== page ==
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31 October 2008


Jenny Fox Markulec

Dare I say - I see your point - Yes - Obama can think and deep down I still hold true to my liberal social ideals & value ability to think, ponder and act...Love the letter to your Pop - My Fox clan is split on whom they think my father would vote for - though now I am leaning towards Obama.



Well said. I was very disappointed with the results of our election in Canada, but what a lift on Tuesday! It's been staggering to see the changes happening in the States over the last 8 years, so here's to the coming change.


I saw my parents at lunch yesterday, and my dad asked, "Are you going to disappoint your father with how you vote on election day?" Unfortunately, I already had the week before by already voting.

However, I skipped around the comment, as I always do with my family, completely dodging around the fact that I'm ragingly...Left? Progressive? Liberal? I'm not truly sure. I'd like to say Democratic, but, like you, I get pretty pissed at the Democratic party sometimes at how mellow they can be with many issues.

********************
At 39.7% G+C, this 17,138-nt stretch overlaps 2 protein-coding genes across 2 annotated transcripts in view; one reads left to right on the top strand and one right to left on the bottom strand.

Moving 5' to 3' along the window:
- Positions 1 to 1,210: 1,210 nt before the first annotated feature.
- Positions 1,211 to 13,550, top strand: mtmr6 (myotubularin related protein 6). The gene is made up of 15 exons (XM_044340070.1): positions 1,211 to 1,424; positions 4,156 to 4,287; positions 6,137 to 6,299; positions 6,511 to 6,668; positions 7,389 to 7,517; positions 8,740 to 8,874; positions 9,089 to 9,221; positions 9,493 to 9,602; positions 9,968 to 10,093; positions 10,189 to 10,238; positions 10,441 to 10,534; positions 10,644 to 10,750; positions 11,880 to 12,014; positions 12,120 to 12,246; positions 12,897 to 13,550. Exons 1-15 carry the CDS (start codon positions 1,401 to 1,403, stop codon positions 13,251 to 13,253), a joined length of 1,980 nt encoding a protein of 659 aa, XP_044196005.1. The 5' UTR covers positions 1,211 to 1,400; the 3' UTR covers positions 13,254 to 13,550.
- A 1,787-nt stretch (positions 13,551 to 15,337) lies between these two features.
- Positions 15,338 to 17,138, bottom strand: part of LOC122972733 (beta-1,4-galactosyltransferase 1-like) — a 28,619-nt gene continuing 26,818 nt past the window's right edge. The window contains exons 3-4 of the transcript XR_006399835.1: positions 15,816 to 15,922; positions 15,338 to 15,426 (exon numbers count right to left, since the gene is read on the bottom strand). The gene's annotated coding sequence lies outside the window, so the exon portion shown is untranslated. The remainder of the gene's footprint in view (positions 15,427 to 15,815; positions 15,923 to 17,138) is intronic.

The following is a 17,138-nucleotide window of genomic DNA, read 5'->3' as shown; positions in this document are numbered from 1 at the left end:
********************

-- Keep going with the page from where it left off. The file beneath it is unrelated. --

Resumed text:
Sometime I'd love to be able to say something like this to my father, while I still can, when I summon up the gall. You choose wonderful words.


That is a great letter, particularly the part about Obama being able to think. Even his "gaffs" demonstrate this.

I had an unpleasant encounter with a McCain supporter at a wedding reception Saturday and the worst part about it was that I allowed her to get me upset. I only hope some of my words stayed with her.


I haven't been reading long, but this post brought tears to my eyes! Since when is the dream of a peaceful world in which we share and get along a bad idea?!?! I really don't understand the need to spread fear and hate in an attenpt to put yourself in a place to be a hero. Thank you for sharing, so eloquently, what I hope alot of us are feeling.



Thankfully, both my parents and most of my family are voting for Obama and can't stand Bush (and didn't vote for him either). I'm not so lucky with a few other relatives (but hey, we're related by marriage, not by blood, is what I keep telling myself ;-D ).